Hundreds of taxis sent to fake pick-up point as hackers gridlock Moscow

Daisy Phillipson

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Hundreds of taxis sent to fake pick-up point as hackers gridlock Moscow

Featured Image Credit: @visegrad24/Twitter

Moscow was gridlocked this week after hackers requested hundreds of taxis to the same pick-up point.

Video footage has been doing the rounds on social media showing huge rows of traffic as dozens of cabs try to make it past each other – not realising they'd all been sent to the same address.

According to, the hackers had intercepted Yandex Taxi, Russia's answer to Uber, causing congestion on Kutuzovsky Prospekt, a major six-lane road that runs through the city.

The incident unfolded yesterday (1 September) and left drivers stuck for around 40 minutes.

In a statement to the publication, a spokesperson for Yandex.Go said: "On the morning of September 1, Yandex Taxi encountered an attempt by attackers to disrupt the service — several dozen drivers received bulk orders to the Fili region."

The firm said it is taking action to improve its algorithm to prevent similar incidents from occurring in the future, but that hasn't stopped the online community from sharing the disruption.

While it's not known who's behind the attack, Anonymous has uploaded a number of posts on the prank including a Daily Star article that claimed the hacktivist group was responsible.

It later tweeted a screenshot of one of the images used in the article, writing: "We shared the above dailystar article because it has our current favorite 'evil anonymous hacker' image used by the press in a long time."

Anonymous also shared a clip of the traffic jam, simply writing 'LOL' as the caption.

Dozens of people have commented on the posts, with one writing, "I don’t want to laugh," alongside a laughing emoji.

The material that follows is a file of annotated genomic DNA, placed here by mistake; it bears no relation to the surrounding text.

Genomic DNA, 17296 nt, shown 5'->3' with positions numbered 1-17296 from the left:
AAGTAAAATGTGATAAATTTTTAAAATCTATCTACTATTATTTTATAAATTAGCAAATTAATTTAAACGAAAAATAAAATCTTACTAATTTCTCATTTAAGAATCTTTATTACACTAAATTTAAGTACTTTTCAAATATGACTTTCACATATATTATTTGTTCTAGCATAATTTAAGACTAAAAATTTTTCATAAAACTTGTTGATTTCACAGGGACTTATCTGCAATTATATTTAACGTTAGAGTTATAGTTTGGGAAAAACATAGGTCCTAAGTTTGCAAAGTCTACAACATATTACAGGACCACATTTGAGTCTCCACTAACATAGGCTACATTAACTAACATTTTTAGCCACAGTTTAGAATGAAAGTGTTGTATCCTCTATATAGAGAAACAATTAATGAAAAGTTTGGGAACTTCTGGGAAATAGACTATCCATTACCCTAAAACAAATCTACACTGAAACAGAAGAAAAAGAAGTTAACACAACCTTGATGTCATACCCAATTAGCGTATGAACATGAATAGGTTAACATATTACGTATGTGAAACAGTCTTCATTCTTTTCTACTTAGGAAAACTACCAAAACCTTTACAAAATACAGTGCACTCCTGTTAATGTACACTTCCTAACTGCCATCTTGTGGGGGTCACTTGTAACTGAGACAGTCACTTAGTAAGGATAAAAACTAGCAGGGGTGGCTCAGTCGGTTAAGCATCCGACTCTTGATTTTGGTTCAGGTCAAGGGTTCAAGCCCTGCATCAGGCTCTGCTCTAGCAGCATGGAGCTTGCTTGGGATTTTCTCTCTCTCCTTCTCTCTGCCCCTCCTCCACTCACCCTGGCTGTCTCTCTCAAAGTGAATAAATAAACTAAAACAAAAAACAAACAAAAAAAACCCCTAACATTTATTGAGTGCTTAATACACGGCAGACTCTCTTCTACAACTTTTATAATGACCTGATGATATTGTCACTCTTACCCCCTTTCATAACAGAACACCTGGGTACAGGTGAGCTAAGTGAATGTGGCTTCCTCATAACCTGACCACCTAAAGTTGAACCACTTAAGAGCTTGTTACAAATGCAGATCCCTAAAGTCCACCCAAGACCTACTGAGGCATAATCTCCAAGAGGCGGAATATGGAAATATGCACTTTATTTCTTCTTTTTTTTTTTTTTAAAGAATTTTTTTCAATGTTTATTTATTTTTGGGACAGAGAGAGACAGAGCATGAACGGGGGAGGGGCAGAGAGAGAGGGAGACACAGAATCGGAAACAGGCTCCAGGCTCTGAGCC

"Well, someone had to drive Putin's big ass out of the Kremlin, right?" said another, while a third added, "Excellent, most excellent."

The hacking collective has heavily criticised Vladimir Putin’s invasion, announcing it was ‘officially in cyber war against the Russian government’ on the day the attack started.

Since then, the group has been involved in various hacking attacks in a bid to help spread information about what Russia describes as a ‘special military operation’. 

Back in April, it emerged that the group had leaked the personal data of 120,000 Russian soldiers fighting in Ukraine, disclosing personal information such as names, date of birth, addresses, unit affiliation and passport numbers. 

Anonymous launched a 'cyber war' against Russia when it invaded Ukraine. Credit: @LatestAnonPress/Twitter
Anonymous launched a 'cyber war' against Russia when it invaded Ukraine. Credit: @LatestAnonPress/Twitter

In a tweet shared in the same month, it said: "The hacking will continue until Russia stops their aggression."

If you would like to donate to the Red Cross Emergency Appeal, which will help provide food, medicines and basic medical supplies, shelter and water to those in Ukraine, click here for more information

Topics: News, Technology, Cars, Russia, Ukraine, World News

Daisy Phillipson
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